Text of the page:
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Pipistrel d.o.o Ajdovščina
TypePrivate company
HeadquartersAjdovščina, Slovenia
Key people
Ivo Boscarol, Chairman
ProductsUltralight aircraft
Number of employees
250 (June 2020)[1]

Pipistrel d.o.o Ajdovščina[needs Slovenian IPA] is a Slovenian light aircraft manufacturer established in 1989[2] by Ivo Boscarol and based in Ajdovščina. Its facilities are located in Ajdovščina, Slovenia, and near the town of Gorizia, Italy.[3][4] By March 2019, Pipistrel had produced more than 2000 aircraft.[5]


A light-sport aircraft being assembled at the Pipistrel Ajdovščina factory

Due to legal restrictions imposed by the Yugoslavian government during the 1980s, the first aircraft was flown secretly in the evening, between dusk and dark. The flying times and triangular shape of the hang-glider style wings earned the aircraft the nickname "bats" which was adopted by the company naming themselves after the Italian word for bat, pipistrello.[6]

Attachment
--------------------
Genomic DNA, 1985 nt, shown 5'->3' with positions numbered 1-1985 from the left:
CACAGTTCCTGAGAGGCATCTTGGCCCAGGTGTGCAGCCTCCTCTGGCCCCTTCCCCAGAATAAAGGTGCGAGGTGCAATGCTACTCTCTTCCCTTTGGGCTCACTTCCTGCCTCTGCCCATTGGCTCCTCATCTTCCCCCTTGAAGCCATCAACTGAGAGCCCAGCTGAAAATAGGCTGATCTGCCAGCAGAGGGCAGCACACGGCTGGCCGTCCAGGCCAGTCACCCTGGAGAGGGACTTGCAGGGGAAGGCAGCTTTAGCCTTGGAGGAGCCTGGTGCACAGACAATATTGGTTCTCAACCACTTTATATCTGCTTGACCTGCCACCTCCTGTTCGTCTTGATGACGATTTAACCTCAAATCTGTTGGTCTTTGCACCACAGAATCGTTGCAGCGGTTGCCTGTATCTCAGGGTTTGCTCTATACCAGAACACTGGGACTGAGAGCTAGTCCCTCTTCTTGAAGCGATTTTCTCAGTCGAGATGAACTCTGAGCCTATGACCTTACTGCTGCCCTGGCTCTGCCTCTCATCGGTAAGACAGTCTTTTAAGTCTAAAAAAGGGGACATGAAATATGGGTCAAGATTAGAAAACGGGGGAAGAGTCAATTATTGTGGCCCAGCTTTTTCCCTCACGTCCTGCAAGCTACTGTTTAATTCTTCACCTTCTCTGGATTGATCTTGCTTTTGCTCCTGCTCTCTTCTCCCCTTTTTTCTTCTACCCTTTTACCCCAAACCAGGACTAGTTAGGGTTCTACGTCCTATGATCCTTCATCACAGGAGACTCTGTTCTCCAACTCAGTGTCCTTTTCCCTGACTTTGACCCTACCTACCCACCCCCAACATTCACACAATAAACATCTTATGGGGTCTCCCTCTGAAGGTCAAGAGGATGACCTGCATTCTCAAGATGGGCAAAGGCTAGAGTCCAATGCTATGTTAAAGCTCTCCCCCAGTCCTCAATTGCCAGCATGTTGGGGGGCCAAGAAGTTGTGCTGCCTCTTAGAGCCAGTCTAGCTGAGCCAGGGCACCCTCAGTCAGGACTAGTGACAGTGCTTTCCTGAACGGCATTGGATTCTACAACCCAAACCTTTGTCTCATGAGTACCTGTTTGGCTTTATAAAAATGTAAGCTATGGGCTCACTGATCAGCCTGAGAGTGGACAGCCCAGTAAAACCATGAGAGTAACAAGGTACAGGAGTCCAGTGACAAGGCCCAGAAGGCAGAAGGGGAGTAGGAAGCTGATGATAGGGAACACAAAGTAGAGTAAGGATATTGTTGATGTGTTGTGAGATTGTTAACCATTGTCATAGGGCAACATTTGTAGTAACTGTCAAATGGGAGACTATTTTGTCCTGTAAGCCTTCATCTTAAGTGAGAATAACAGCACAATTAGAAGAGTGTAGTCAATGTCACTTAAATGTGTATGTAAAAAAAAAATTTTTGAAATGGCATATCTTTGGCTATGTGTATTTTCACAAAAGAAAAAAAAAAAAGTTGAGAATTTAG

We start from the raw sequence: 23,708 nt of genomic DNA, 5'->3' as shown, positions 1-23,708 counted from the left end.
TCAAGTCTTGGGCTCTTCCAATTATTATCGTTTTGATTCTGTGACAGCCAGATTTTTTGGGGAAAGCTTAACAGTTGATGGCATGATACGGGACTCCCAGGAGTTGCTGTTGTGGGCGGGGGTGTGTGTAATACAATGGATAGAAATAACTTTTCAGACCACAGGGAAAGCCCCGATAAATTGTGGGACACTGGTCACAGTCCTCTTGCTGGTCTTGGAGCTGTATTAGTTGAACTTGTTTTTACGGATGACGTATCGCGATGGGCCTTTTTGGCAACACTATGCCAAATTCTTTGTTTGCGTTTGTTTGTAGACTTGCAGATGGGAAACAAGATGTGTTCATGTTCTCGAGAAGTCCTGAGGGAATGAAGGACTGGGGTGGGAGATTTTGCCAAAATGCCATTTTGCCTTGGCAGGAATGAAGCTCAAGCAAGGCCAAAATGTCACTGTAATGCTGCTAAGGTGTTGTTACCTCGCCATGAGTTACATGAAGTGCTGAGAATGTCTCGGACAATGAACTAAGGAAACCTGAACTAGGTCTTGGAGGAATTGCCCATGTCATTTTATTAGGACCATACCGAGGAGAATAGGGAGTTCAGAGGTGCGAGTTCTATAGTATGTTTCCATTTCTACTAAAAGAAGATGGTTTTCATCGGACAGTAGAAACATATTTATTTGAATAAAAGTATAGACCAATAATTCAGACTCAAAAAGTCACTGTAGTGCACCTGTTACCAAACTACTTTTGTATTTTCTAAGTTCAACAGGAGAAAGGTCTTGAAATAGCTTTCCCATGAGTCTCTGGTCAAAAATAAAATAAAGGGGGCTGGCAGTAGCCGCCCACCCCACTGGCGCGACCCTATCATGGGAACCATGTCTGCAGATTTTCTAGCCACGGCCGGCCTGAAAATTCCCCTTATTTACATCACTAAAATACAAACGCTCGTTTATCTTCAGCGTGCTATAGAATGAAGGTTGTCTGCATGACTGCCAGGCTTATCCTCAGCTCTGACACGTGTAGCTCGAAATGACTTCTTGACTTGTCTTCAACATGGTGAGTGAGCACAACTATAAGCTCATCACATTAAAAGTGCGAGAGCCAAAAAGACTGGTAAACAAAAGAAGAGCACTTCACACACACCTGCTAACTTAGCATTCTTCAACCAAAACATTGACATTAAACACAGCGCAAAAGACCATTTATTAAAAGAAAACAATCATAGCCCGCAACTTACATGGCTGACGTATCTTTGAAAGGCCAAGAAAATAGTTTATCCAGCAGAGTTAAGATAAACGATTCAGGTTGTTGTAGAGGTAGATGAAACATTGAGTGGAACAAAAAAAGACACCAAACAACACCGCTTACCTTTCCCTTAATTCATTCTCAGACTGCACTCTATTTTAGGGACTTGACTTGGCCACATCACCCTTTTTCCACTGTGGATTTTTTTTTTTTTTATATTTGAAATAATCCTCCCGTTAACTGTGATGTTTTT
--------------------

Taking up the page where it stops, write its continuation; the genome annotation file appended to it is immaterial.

Initially Pipistrel produced only powered hang gliders, designed by Ivo Boscarol, who produced experimental ultralight trikes with a group of his friends as a private enterprise starting in the mid-1980s.[7] The first serially-built ultralight trike, the Basic, was built in 1989, so the company counts this as the official beginning of Pipistrel, although the first mention of the brand name appeared in 1987. Thirty-two examples of the Basic were sold. The Plus was added to the line in 1990, the Spider in 1992 and Twister in 1998. The Spider was marketed in Europe in the early 2000s by Flight Team UG & Company AG of Ippesheim, Germany.[8] During the company's first ten years in operation, the trike models were exported to more than 30 countries in Europe and Africa, with almost 600 units were produced. The production of trikes was discontinued in the early 2000s.[9]

In 1992 the company was officially registered as Pipistrel d.o.o. on 18 November 1992, with Vida Lorbek as the first manager.[10]

In the mid-1990s, when composite materials became more widely used, the company moved from the production of powered hang-gliders to ultralight aircraft that resemble full-sized airplanes. One of the early models, the Sinus, was the first serially-built ultralight made out of composite materials.[11]